In general, consumption of a high fat diet could contribute to the formation of fatty liver and subsequently elevated the liver enzyme levels as observed in the untreated high cholesterol diet group (Table 2). All extract treatments showed different degrees of liver enzyme recoveries when compared to the untreated cholesterol control (group 2). MFRYR at both concentrations managed to recover the elevated liver enzymes to lower levels in the dosage dependent manner. Nonetheless, the elevated liver enzyme levels in the MFRYR treatment groups at both concentrations were still higher than the normal control (group 1). On the other hand, the CRYR group was found to have higher serum liver enzyme profile, which was close to the untreated cholesterol control (group 2). Recovery from liver damage was always correlated to the antioxidant, lipid peroxidation, and nitric oxide level in the liver [16]. Similar to the serum liver profile, liver homogenates from the untreated cholesterol control and CRYR treated group were recorded to have the higher lipid peroxidation and the lower SOD antioxidant enzyme level. On the other hand, MFRYR was able to reduce lipid peroxidation and increase SOD level in a dosage dependent manner (Table 3). Red yeast rice produced by M. purpureus via fermentation was also found to be associated with higher in vitro and in vivo antioxidant effects [23]. The degree of enhanced antioxidant level may differ based on the initial antioxidant level found in the raw material used [24]. In this study, nonfermented rice was found to contain higher antioxidant level (total phenolic content and FRAP antioxidant activity) than CRYR. Thus, it was not surprising to observe that MFRYR with further enriched antioxidants than the nonfermented rice had recorded much higher in vitro (Table 1) and in vivo (Table 3) antioxidant activities. Unlike MFRYR, higher level of serum liver enzyme profile and lower level of liver antioxidant in CRYR treated group might be due to the presence of the potentially hepatotoxic monacolin-k [15] and the lower level of antioxidant (Table 1) compared to MFRYR.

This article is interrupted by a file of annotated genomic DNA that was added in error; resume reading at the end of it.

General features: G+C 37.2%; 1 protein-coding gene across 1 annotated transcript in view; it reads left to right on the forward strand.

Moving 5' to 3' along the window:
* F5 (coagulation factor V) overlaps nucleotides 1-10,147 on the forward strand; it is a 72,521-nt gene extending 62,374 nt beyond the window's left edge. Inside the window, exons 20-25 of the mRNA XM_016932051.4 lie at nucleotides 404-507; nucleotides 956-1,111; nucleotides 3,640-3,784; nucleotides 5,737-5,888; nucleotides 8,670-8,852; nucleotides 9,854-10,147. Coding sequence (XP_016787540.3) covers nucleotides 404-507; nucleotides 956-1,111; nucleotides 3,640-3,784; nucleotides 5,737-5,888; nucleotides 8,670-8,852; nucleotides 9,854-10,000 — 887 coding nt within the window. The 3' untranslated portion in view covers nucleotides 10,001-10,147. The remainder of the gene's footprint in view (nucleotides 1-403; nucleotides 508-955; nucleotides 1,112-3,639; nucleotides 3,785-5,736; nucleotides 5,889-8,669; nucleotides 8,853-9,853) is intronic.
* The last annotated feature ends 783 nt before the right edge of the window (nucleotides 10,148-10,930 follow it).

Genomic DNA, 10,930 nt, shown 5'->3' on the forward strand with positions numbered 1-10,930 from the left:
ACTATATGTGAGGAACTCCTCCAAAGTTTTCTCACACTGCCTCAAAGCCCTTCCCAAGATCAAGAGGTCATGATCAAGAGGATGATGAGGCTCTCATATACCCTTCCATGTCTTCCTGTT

TreatmentMDA (nM MDA/mg sample)SOD (unit SOD/mg sample)

Group 1 ( ) 0.72 ± 0.15*0.90 ± 0.12*
Group 2 ( )2.21 ± 0.130.60 ± 0.01
Group 3 ( )1.11 ± 0.20*0.72 ± 0.09*
Group 4 ( )0.90 ± 0.03*0.83 ± 0.03*
Group 5 ( )1.46 ± 0.21*0.70 ± 0.19*

Values were mean ± standard deviation of 8 animals in each group and significant difference indicated by *(P < 0.05) was determined using ANOVA followed by Duncan's multiple range test.